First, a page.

The reader will note that no changes were made to the QCCT contractual documents between 1999 and 2012. The QCCT Board came under severe criticism a few years ago when an audit revealed that it was not meeting, and for other reasons. Perhaps that is why the entire QCCT agreement was restated in November 2012 just before the University took on its new corporate hospital manager. I will try to summarize the changes at a later time, but for now, I think is is significant to note that the principal (but not the only) current operator of University Hospital (KentuckyOne Health) is not a signatory to the agreement held by Louisville Metro government. The parties to the current agreement are: Louisville Metro, the University of Lousiville, the Commonwealth of Kentucky, and University Medical Center Inc (UMC).

UMC, which is controlled by the University, operated University Hospital until it transferred management of most Hospital services to KentuckyOne Health in 2013. However, UMC has not gone away! It still operates a hospital-within-a-hospital at University Hospital largely concerned with women’s reproductive services. This ungainly and medically unjustifiable cleavage of a single hospital into two was made necessary to allow KentuckyOne and its corporate owner, Catholic Health Initiatives, to maintain what is in my opinion a “don’t ask– don’t tell” illusion that University Hospital is following the Ethical and Religious Directives of the Catholic Church. The most often mentioned medical services that bring the church into “scandal” include contraception, treatment of infertility, treatment of ectopic pregnancies, interruption of pregnancy at any stage, or end-of-life care. I have written much about how in my opinion this academically unholy abdication by the University has compromised its clinical, educational, and research independence.

Hiring and firing.
There may be other problems that might interfere with KentuckyOne’s ability to agree to the terms of the current Agreement. One non-clinical clause relates to a requirement by the corporate manager of the hospital to lay-off and re-hire hospital employees by seniority. There are quite a few other labor-related and non-discrimination stipulations incorporated in the agreement. When KentuckyOne laid-off University Hospital employees earlier this year, would it have been able to comply the rather specific-sounding labor rules? I suspect the such clauses may have been mandatory in state contracts at the time the agreements were signed. Perhaps someone with a grasp labor law can clarify this for us.

Is the QCCT already dead?
So, who is the QCCT writing its checks to? UMC? KentuckyOne? Both? Indeed, who is currently managing the QCCT process? The newspaper article makes it sound like KentuckyOne is. In my opinion the QCCT does not have contractual authority to give money to KentuckyOne, nor does UMC have the authority to give QCCT money to the separate and independent hospital KentuckyOne claims to be. If KentuckyOne is currently the recipient of all QCCT funds, does that mean that medically indigent or needy women are being discriminated against? What if KentuckyOne uses up all of of the indigent care support for its own general hospital services or for non-Jefferson County residents? Who decides on UMC’s share? If KentuckyOne is transferring QCCT money to UMC for the provision of women’s reproductive services, how can it possibly defend what is in my opinion the preposterous pretense that it is not a party to “forbidden” medical practices? Since the state (and now perhaps even Louisville Metro) has defaulted on its contractual obligation to continue their agreed upon payments, has not the entire QCCT program collapsed? How is it that should I even have to propose these inane questions?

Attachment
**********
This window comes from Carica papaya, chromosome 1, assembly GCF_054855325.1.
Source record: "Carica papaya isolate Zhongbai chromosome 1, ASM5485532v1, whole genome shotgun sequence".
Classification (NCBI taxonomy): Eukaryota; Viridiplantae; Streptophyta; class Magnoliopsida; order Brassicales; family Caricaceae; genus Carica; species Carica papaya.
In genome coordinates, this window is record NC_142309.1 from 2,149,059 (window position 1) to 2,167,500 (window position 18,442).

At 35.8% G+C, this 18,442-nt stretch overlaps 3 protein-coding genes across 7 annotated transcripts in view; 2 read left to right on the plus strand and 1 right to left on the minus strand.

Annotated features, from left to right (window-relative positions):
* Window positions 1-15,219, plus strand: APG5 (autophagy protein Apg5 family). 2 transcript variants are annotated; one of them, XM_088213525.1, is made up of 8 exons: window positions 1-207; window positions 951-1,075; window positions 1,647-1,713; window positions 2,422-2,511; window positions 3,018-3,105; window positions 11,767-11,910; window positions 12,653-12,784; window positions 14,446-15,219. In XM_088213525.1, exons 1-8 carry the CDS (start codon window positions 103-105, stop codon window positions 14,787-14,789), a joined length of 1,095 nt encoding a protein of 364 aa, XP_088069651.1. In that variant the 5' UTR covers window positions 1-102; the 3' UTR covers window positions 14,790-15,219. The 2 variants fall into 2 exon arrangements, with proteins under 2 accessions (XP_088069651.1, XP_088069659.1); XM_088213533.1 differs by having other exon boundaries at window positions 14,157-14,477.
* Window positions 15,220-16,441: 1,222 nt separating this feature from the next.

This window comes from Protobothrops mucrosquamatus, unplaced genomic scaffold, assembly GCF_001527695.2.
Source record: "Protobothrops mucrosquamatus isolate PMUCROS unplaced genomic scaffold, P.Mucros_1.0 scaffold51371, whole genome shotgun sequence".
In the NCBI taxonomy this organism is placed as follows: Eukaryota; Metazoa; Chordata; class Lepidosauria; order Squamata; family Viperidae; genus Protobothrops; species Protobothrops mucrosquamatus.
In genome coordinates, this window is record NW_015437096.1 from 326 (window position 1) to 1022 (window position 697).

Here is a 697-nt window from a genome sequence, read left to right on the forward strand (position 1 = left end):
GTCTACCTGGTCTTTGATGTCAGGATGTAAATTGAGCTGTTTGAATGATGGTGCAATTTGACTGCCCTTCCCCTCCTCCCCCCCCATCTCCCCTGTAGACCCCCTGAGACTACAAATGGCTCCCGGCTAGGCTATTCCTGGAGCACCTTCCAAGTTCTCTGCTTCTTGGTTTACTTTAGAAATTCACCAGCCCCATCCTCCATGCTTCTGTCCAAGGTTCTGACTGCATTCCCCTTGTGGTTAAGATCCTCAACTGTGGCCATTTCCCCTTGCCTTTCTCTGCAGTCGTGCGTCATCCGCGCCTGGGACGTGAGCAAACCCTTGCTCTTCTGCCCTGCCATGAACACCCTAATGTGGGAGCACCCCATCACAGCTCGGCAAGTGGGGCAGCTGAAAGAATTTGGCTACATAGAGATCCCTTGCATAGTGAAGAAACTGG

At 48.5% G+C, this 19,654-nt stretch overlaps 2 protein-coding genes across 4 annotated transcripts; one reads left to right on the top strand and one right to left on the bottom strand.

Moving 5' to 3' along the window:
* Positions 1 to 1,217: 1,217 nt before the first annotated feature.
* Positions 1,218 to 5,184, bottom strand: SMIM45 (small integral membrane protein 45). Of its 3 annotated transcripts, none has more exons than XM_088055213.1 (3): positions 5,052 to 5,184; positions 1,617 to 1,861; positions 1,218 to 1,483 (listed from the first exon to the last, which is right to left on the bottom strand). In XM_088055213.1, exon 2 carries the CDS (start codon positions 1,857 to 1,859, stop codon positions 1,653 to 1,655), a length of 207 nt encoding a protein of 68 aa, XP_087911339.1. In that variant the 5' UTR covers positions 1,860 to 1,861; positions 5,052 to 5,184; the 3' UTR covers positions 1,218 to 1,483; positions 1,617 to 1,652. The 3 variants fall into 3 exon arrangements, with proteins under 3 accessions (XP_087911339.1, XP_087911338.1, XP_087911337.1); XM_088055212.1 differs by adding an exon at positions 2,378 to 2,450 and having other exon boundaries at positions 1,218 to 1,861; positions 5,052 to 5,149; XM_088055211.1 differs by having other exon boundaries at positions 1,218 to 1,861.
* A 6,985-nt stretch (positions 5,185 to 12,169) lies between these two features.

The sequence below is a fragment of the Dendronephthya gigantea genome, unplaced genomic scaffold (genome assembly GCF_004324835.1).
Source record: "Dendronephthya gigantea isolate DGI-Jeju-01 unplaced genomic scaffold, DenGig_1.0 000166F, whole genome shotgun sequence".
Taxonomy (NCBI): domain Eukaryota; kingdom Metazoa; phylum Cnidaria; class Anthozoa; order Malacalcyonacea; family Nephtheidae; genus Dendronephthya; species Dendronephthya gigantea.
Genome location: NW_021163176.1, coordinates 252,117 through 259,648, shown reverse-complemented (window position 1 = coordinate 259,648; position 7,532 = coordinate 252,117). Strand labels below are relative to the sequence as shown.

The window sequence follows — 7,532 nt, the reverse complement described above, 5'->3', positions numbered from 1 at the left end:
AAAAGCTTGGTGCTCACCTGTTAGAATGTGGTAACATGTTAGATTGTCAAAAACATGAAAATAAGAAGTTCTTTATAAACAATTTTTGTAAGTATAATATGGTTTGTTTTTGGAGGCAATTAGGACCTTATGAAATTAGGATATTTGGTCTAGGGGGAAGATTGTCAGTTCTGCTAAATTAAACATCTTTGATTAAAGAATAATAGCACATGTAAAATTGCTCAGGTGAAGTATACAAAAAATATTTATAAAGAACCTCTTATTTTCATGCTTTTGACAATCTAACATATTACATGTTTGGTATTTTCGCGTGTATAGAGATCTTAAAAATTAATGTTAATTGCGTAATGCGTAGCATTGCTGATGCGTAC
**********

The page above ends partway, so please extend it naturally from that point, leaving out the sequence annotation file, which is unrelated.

What should community support for indigent care look like in the future?
I have argued that the QCCT model, which may have made sense at one time, no longer serves the community well. Since the apple-cart has already been upset, and the current agreement is in apparent shambles, now is the time to take a fresh look. This is a community discussion we should be having, including representatives of the medically needy and those served by the current QCCT program. If a continuation of a QCCT-like program seems best, I suggest that more than just the underlying trust agreement needs to be rewritten. Even more obscure to the general public, but more important to the beneficiaries, is a more transparent and accountable day-to-day implementation of the program. Does the Hospital itself have too much say about of who gets how much for what, and where? Is there enough independent supervision of the Hospital, and in particular its concurrent billing practices for beneficiaries? Charity care implies there is no expectation for payment. That is not the way the Q-Charity-CT is currently set up!

Enough!   For now, I offer links to 18 original QCCT documents below. Some of the amendments relate only to the amount of base funding for a given contract term. I will try to designate the more significant documents with a notation.

As always, if I have made an error of fact, let me know. Better yet, if you can clarify any of the above, or have an alternate perspective, let all of us know.

Peter Hasselbacher, MD
President, KHPI
Emeritus Professor of Medicine, UofL
April 27, 2014

Links to QCCT Documents:
1983-Original-Agreement.pdf (1.3 MB)  •  (Page 5 is missing.)
1995-2nd Amendment.pdf  
1995-3rd Amendment.pdf
1996-Revised QCCT Agreement.pdf (0.9 MB)  
1996-1st Amendment to Revised Agreement.pdf
1996-2nd Amendment to Revised Agreement.pdf
1997-3rd Amendment to Revised Agreement.pdf
1997-4th Amendment to Revised Agreement.pdf
1997-5th Amendment to Revised Agreement.pdf
1998-6th Amendment to Revised Agreement.pdf
1998-7th Amendment to Revised Agreement.pdf
1998-8th Amendment to Revised Agreement.pdf
1999-9th Amendment to Revised Agreement.pdf
2007 Affiliation Agmt KY UL UMC 1.pdf (4.4 MB)
2007 Affiliation Agmt KY UL UMC 2.pdf (4.8 MB)
2012-2d Revision QCCT Agreement.pdf (5.4 MB)  

All documents in single wrapper: (18.7 MB)

Let me know if the links don’t work properly.
Unless designated, all files are less than (0.5 MB).
Indicates significant change.